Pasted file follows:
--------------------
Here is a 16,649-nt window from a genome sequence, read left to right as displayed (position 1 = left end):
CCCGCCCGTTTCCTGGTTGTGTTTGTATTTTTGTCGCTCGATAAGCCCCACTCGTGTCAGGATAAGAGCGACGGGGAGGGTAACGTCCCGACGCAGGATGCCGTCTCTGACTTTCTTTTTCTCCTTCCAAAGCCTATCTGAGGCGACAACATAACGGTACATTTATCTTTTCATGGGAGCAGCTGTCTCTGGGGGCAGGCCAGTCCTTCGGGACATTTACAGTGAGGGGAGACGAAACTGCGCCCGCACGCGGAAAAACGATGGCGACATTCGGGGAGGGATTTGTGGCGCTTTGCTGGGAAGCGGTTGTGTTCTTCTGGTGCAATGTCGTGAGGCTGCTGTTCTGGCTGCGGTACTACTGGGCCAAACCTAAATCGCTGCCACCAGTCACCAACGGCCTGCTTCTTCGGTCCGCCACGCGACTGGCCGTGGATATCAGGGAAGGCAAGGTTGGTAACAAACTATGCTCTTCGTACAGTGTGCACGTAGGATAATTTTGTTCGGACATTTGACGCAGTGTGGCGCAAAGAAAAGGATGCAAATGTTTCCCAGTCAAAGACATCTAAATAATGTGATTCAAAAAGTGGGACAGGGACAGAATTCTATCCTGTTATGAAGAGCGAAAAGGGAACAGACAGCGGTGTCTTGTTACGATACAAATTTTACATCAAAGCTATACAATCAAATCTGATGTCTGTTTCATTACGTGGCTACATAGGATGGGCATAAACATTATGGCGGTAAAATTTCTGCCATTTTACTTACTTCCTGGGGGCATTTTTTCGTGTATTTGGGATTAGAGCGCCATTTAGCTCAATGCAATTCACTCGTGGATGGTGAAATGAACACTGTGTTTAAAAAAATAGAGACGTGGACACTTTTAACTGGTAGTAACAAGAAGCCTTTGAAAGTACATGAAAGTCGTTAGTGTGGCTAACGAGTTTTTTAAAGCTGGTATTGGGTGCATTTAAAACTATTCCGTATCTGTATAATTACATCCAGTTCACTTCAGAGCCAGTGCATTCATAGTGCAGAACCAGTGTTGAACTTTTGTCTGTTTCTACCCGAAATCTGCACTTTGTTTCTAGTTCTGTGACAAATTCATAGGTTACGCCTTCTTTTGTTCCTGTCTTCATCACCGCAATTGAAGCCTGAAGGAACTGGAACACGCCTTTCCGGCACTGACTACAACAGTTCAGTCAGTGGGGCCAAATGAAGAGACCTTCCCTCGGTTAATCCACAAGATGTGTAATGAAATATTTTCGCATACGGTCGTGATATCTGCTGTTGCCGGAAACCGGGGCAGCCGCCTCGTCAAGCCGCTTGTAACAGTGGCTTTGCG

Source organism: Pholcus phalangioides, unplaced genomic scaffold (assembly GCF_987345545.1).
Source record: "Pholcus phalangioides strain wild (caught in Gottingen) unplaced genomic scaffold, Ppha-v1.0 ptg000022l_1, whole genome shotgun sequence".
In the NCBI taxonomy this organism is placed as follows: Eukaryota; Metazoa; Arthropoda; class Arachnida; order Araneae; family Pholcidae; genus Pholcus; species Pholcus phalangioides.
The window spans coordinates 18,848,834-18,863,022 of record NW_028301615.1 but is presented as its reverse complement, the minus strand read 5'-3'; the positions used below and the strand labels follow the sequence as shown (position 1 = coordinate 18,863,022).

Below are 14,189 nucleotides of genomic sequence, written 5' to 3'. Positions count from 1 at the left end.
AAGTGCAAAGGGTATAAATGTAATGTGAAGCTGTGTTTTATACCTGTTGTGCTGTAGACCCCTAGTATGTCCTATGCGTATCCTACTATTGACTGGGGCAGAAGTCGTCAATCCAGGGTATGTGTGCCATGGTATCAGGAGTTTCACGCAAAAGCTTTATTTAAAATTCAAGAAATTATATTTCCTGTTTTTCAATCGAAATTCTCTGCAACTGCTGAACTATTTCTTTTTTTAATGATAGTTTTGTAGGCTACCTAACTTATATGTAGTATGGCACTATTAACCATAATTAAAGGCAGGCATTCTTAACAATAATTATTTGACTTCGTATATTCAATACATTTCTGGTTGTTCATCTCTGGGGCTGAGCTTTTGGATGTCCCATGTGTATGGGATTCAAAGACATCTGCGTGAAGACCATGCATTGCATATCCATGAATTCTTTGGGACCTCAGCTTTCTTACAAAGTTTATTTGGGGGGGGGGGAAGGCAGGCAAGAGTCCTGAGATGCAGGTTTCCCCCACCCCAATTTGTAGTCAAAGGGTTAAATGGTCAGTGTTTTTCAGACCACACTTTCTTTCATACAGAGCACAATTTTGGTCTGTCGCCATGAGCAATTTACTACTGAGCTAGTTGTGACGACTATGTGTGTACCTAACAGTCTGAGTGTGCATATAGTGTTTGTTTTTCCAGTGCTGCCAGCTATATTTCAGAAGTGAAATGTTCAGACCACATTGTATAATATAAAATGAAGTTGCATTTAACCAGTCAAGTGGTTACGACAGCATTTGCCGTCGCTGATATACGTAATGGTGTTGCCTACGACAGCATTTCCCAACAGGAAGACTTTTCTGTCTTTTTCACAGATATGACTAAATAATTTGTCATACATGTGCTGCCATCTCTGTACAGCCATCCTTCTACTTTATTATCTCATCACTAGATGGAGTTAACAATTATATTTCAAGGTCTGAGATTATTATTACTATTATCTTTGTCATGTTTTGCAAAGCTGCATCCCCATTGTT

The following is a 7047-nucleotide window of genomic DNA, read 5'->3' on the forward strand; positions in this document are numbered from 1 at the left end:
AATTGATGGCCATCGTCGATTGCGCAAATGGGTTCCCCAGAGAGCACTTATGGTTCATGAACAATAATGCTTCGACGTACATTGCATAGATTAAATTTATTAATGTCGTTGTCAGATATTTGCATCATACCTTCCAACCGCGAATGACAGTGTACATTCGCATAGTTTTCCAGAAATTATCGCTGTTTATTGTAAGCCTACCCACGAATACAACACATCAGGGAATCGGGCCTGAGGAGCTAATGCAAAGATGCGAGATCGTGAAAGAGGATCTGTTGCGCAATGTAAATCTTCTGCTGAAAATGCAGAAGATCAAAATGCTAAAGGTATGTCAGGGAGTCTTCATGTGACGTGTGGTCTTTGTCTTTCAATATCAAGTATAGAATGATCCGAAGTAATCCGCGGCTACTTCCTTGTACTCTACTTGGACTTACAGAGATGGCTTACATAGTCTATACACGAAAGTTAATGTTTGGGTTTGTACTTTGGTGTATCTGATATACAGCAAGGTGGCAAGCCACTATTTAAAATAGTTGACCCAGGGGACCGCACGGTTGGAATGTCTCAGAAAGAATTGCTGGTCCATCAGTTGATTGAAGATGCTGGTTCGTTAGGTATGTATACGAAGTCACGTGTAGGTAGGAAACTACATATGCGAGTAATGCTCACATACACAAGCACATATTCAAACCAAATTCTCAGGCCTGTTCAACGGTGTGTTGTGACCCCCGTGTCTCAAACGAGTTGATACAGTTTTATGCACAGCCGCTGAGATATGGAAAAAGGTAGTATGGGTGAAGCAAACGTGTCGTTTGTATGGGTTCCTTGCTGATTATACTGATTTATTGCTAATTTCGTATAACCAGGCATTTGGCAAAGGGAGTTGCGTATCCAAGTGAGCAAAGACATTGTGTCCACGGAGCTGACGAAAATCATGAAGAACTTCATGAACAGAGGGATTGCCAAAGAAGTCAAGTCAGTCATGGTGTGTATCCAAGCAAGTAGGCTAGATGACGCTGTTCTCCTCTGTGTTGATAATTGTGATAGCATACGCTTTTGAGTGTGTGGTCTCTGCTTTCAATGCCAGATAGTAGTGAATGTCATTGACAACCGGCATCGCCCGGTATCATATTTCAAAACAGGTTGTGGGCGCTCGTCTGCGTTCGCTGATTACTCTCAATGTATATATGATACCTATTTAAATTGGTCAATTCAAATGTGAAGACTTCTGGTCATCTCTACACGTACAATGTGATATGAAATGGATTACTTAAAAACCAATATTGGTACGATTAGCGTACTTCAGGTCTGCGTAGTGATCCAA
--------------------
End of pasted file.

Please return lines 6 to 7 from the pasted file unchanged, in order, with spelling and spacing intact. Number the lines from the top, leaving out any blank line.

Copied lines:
The window spans coordinates 18,848,834-18,863,022 of record NW_028301615.1 but is presented as its reverse complement, the minus strand read 5'-3'; the positions used below and the strand labels follow the sequence as shown (position 1 = coordinate 18,863,022).

Below are 14,189 nucleotides of genomic sequence, written 5' to 3'. Positions count from 1 at the left end.